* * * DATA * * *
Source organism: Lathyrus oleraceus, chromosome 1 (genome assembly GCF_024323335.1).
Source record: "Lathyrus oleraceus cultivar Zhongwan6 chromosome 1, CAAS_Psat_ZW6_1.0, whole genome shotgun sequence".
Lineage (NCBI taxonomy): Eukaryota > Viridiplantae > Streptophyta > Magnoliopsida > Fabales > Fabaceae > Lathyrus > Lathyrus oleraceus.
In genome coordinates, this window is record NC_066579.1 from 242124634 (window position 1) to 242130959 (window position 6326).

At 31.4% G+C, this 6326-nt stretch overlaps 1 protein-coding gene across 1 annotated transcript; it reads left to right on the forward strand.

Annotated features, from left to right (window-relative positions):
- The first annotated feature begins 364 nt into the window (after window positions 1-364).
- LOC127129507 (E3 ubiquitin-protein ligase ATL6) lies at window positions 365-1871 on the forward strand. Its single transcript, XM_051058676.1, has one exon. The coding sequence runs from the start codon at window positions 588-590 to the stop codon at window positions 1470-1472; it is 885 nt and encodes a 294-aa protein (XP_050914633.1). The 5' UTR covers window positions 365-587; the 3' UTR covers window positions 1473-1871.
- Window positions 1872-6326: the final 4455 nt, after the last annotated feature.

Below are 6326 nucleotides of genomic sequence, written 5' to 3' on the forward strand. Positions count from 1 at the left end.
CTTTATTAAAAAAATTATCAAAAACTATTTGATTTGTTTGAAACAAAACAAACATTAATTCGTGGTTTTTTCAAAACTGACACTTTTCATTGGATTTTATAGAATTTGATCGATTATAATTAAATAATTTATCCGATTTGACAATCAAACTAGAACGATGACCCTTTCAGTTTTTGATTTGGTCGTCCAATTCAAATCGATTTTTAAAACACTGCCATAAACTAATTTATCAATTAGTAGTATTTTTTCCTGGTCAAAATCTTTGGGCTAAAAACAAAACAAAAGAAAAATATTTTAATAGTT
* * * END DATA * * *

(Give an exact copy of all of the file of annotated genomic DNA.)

Source organism: Lathyrus oleraceus, chromosome 1 (genome assembly GCF_024323335.1).
Source record: "Lathyrus oleraceus cultivar Zhongwan6 chromosome 1, CAAS_Psat_ZW6_1.0, whole genome shotgun sequence".
Lineage (NCBI taxonomy): Eukaryota > Viridiplantae > Streptophyta > Magnoliopsida > Fabales > Fabaceae > Lathyrus > Lathyrus oleraceus.
In genome coordinates, this window is record NC_066579.1 from 242124634 (window position 1) to 242130959 (window position 6326).

At 31.4% G+C, this 6326-nt stretch overlaps 1 protein-coding gene across 1 annotated transcript; it reads left to right on the forward strand.

Annotated features, from left to right (window-relative positions):
- The first annotated feature begins 364 nt into the window (after window positions 1-364).
- LOC127129507 (E3 ubiquitin-protein ligase ATL6) lies at window positions 365-1871 on the forward strand. Its single transcript, XM_051058676.1, has one exon. The coding sequence runs from the start codon at window positions 588-590 to the stop codon at window positions 1470-1472; it is 885 nt and encodes a 294-aa protein (XP_050914633.1). The 5' UTR covers window positions 365-587; the 3' UTR covers window positions 1473-1871.
- Window positions 1872-6326: the final 4455 nt, after the last annotated feature.

Below are 6326 nucleotides of genomic sequence, written 5' to 3' on the forward strand. Positions count from 1 at the left end.
CTTTATTAAAAAAATTATCAAAAACTATTTGATTTGTTTGAAACAAAACAAACATTAATTCGTGGTTTTTTCAAAACTGACACTTTTCATTGGATTTTATAGAATTTGATCGATTATAATTAAATAATTTATCCGATTTGACAATCAAACTAGAACGATGACCCTTTCAGTTTTTGATTTGGTCGTCCAATTCAAATCGATTTTTAAAACACTGCCATAAACTAATTTATCAATTAGTAGTATTTTTTCCTGGTCAAAATCTTTGGGCTAAAAACAAAACAAAAGAAAAATATTTTAATAGTT